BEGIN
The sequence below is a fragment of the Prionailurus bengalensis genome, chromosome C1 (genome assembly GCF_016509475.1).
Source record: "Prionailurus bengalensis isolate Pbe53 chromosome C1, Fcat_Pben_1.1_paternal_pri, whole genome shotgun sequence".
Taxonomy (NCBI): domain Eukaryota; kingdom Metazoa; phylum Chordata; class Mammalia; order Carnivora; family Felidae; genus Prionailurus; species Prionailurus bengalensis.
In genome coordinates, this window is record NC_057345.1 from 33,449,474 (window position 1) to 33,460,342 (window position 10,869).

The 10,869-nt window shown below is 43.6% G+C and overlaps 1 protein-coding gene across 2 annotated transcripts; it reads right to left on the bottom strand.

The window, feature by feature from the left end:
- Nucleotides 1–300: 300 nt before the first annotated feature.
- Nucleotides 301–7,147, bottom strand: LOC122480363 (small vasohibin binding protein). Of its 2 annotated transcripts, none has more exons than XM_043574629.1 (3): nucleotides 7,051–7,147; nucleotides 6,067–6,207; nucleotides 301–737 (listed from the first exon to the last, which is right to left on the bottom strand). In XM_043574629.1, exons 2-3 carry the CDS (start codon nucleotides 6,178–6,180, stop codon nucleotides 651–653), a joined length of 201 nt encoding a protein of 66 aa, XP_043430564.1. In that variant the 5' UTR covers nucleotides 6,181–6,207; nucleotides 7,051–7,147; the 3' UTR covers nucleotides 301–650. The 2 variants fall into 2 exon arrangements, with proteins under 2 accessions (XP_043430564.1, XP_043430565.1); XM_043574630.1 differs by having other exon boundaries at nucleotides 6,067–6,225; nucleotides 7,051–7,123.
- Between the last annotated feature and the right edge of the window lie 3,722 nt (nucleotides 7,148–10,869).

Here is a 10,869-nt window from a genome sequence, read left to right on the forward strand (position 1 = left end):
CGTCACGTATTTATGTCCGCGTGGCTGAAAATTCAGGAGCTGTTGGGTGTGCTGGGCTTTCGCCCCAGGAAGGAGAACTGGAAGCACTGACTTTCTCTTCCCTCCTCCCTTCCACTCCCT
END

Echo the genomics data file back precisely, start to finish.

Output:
The sequence below is a fragment of the Prionailurus bengalensis genome, chromosome C1 (genome assembly GCF_016509475.1).
Source record: "Prionailurus bengalensis isolate Pbe53 chromosome C1, Fcat_Pben_1.1_paternal_pri, whole genome shotgun sequence".
Taxonomy (NCBI): domain Eukaryota; kingdom Metazoa; phylum Chordata; class Mammalia; order Carnivora; family Felidae; genus Prionailurus; species Prionailurus bengalensis.
In genome coordinates, this window is record NC_057345.1 from 33,449,474 (window position 1) to 33,460,342 (window position 10,869).

The 10,869-nt window shown below is 43.6% G+C and overlaps 1 protein-coding gene across 2 annotated transcripts; it reads right to left on the bottom strand.

The window, feature by feature from the left end:
- Nucleotides 1–300: 300 nt before the first annotated feature.
- Nucleotides 301–7,147, bottom strand: LOC122480363 (small vasohibin binding protein). Of its 2 annotated transcripts, none has more exons than XM_043574629.1 (3): nucleotides 7,051–7,147; nucleotides 6,067–6,207; nucleotides 301–737 (listed from the first exon to the last, which is right to left on the bottom strand). In XM_043574629.1, exons 2-3 carry the CDS (start codon nucleotides 6,178–6,180, stop codon nucleotides 651–653), a joined length of 201 nt encoding a protein of 66 aa, XP_043430564.1. In that variant the 5' UTR covers nucleotides 6,181–6,207; nucleotides 7,051–7,147; the 3' UTR covers nucleotides 301–650. The 2 variants fall into 2 exon arrangements, with proteins under 2 accessions (XP_043430564.1, XP_043430565.1); XM_043574630.1 differs by having other exon boundaries at nucleotides 6,067–6,225; nucleotides 7,051–7,123.
- Between the last annotated feature and the right edge of the window lie 3,722 nt (nucleotides 7,148–10,869).

Here is a 10,869-nt window from a genome sequence, read left to right on the forward strand (position 1 = left end):
CGTCACGTATTTATGTCCGCGTGGCTGAAAATTCAGGAGCTGTTGGGTGTGCTGGGCTTTCGCCCCAGGAAGGAGAACTGGAAGCACTGACTTTCTCTTCCCTCCTCCCTTCCACTCCCT